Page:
LIBERTY Municipal leaders see benefits of dredging Mahoning River

The dredging cost isn't as formidable as it sounds, the CASTLO director said.
LIBERTY -- Local government, economic development and environmental leaders generally favor a proposal to remove industrially contaminated sediment from 31 miles of the Mahoning River between Warren and the Pennsylvania line.
"Most communities that have a river going through their town, once the river has been restored, the communities really start to come back," said Nancy Brundage of Canfield, vice president of the Audubon Society of Mahoning Valley, citing Chattanooga, Tenn., as an example.
"I think it's something worth exploring. I think the opportunities are substantial. I support the idea," said Struthers Mayor Dan Mamula, noting he's not sure of the most effective way to do the dredging and how extensive the project should be.
Brundage and Mamula were among more than 60 people at a public meeting Wednesday in the Holiday Inn MetroPlex.
The meeting was sponsored by the Army Corps of Engineers, which is launching a study on the proposal, and the Eastgate Regional Council of Governments.
Estimated cost
The corps estimates the dredging would cost $100 million. The project would remove riverbank and bottom sediments contaminated by decades of accumulation from steel and related industries from Warren to Lowellville. The Ohio Department of Health has maintained an advisory since 1988 against swimming or wading in that section of the river or eating fish caught there.
"You'll reap the investment in future economic development along the river. A clean river will help us in part of the effort to get our community back," said William DeCicco, executive director of CASTLO industrial park in Struthers and chairman of the Mahoning River Consortium, a group advocating restoration and revitalization of the river.
DeCicco said the $100 million cost isn't as formidable as it sounds.
Sixty-five percent of it would be paid for by the federal government. That would leave $35 million, which could be raised by the group of municipalities along the river at the rate of $3.5 million a year for 10 years, not a large amount compared to what is spent on major highway projects, he said.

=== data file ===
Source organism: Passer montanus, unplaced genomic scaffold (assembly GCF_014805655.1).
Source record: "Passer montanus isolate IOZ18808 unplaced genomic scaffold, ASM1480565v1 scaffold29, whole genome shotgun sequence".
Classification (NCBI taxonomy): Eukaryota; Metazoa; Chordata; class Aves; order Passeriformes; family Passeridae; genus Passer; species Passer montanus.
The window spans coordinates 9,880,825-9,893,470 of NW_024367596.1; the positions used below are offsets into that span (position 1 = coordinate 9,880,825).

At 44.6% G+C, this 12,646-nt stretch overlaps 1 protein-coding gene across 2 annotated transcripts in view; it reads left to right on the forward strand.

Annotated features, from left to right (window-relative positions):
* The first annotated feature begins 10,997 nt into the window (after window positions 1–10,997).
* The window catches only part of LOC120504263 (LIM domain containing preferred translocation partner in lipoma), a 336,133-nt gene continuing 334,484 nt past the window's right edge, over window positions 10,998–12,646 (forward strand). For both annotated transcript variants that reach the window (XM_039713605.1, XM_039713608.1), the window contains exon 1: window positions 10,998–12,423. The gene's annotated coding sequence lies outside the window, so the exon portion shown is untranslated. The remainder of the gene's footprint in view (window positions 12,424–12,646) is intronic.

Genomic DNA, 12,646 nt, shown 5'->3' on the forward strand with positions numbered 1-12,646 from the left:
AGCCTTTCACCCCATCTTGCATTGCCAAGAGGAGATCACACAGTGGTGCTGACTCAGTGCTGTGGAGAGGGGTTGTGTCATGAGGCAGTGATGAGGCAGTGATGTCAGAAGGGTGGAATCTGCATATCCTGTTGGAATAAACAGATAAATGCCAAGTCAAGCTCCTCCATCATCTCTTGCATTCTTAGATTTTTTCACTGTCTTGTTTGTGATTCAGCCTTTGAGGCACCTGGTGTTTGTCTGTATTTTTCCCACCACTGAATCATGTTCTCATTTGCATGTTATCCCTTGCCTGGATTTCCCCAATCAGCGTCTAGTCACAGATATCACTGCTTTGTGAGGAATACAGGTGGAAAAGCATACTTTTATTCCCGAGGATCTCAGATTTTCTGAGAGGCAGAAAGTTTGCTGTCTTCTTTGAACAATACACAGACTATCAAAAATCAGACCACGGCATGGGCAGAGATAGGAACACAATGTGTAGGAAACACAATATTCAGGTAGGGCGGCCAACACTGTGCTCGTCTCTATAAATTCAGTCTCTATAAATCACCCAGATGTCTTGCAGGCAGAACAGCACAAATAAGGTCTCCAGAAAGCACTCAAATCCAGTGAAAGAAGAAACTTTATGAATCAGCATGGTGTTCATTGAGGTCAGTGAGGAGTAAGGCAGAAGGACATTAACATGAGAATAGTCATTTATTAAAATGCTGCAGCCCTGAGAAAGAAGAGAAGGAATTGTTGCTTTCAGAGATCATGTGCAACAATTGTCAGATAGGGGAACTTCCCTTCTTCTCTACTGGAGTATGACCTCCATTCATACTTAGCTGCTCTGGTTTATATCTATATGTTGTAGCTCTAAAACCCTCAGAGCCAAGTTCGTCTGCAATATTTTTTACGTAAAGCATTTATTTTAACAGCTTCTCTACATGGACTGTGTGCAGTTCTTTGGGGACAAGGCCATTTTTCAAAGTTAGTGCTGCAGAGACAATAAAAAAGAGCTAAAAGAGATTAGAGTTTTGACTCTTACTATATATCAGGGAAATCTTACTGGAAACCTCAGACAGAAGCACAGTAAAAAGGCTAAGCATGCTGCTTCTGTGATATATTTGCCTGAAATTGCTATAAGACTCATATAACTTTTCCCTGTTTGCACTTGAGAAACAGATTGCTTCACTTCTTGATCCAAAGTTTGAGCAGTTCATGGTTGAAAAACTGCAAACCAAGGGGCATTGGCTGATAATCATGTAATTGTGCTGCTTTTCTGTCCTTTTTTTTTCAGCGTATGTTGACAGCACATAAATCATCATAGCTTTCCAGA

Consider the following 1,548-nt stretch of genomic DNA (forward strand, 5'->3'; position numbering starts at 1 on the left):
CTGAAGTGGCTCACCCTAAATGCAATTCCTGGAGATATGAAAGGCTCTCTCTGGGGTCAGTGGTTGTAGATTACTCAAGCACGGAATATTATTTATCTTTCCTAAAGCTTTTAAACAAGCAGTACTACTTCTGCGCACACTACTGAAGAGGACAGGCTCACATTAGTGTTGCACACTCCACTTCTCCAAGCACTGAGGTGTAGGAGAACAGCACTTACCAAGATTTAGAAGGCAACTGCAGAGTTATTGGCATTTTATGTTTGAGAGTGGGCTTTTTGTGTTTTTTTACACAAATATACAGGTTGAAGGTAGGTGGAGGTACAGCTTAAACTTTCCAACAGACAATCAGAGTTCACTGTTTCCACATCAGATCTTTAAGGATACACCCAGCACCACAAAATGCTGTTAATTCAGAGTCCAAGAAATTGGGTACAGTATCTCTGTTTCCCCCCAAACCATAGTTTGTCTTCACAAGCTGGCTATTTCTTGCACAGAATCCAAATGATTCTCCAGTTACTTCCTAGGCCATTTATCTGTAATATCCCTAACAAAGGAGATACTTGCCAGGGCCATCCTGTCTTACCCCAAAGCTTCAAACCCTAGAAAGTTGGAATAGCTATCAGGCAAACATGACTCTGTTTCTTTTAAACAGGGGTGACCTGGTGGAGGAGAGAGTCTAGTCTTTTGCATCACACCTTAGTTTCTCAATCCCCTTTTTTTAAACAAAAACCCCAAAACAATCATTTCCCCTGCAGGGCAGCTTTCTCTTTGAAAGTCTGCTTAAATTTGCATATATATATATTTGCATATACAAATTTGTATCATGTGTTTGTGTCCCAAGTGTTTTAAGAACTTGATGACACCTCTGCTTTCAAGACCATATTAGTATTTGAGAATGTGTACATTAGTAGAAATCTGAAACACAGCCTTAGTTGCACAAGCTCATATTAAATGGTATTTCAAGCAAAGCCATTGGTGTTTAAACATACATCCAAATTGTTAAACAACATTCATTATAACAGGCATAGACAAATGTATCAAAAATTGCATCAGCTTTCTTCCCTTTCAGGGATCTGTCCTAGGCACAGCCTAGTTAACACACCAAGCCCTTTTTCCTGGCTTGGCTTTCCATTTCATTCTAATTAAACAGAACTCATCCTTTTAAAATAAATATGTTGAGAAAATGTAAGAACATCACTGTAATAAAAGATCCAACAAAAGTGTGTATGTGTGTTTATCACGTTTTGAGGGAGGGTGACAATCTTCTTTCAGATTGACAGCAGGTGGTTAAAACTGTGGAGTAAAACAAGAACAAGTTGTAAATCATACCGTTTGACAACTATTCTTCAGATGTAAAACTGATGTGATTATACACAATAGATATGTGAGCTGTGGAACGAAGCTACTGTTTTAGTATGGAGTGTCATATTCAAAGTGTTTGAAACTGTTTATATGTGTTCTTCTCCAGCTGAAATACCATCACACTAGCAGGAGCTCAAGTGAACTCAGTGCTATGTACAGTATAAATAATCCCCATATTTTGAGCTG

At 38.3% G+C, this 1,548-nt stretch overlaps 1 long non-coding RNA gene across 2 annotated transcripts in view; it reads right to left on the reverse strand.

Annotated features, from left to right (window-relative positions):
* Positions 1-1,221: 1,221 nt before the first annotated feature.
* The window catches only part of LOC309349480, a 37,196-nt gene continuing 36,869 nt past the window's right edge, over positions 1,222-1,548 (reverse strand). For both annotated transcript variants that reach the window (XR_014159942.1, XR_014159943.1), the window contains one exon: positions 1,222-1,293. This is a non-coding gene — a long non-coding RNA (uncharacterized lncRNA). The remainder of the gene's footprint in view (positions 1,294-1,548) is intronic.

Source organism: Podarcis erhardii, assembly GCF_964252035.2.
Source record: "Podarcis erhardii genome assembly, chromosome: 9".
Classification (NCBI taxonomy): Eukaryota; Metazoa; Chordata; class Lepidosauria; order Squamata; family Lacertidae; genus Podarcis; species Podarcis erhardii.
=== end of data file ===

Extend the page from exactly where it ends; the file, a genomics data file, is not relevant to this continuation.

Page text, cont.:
"I think that it's an excellent investment in the community because it's going to touch 10 communities," said Holly Burnett of Youngstown, chairwoman of Youngstown's downtown revitalization committee.
Yearly return
"All of those communities will benefit," she said, adding that opening the river to recreation will help revitalize downtowns. She cited the corps' estimate that the project would yield a $30 million yearly return on the $100 million investment in it.
Besides dredging methods and how to dispose of the sediment, the feasibility study will examine introduction of microorganisms to help neutralize pollutants, burning some of the pollutants out of the sediment, removal or modification of some dams which trap sediments, and the possibility of covering contaminated sediment with clean earth or stone.
"I think it's an excellent idea. I think we need to clean it up," Councilman Richard Atkinson, R-3rd, of Youngstown, said, adding he wants to see if some of the required local matching funds can be contributed by the companies that polluted the river.
"I wouldn't bet on that because, for the most part, they're long gone," DeCicco said.
George Peya of Youngstown, newsletter editor for the Salt Springs Chapter of the Sierra Club, supports extracting sediment from behind the river's dams, which trap the highest concentrations of toxic materials, and possibly "notching" the dams to improve water flow.
However, Peya opposes dredging, fearing it would stir up contaminants and send them downstream, where they might contaminate drinking water.

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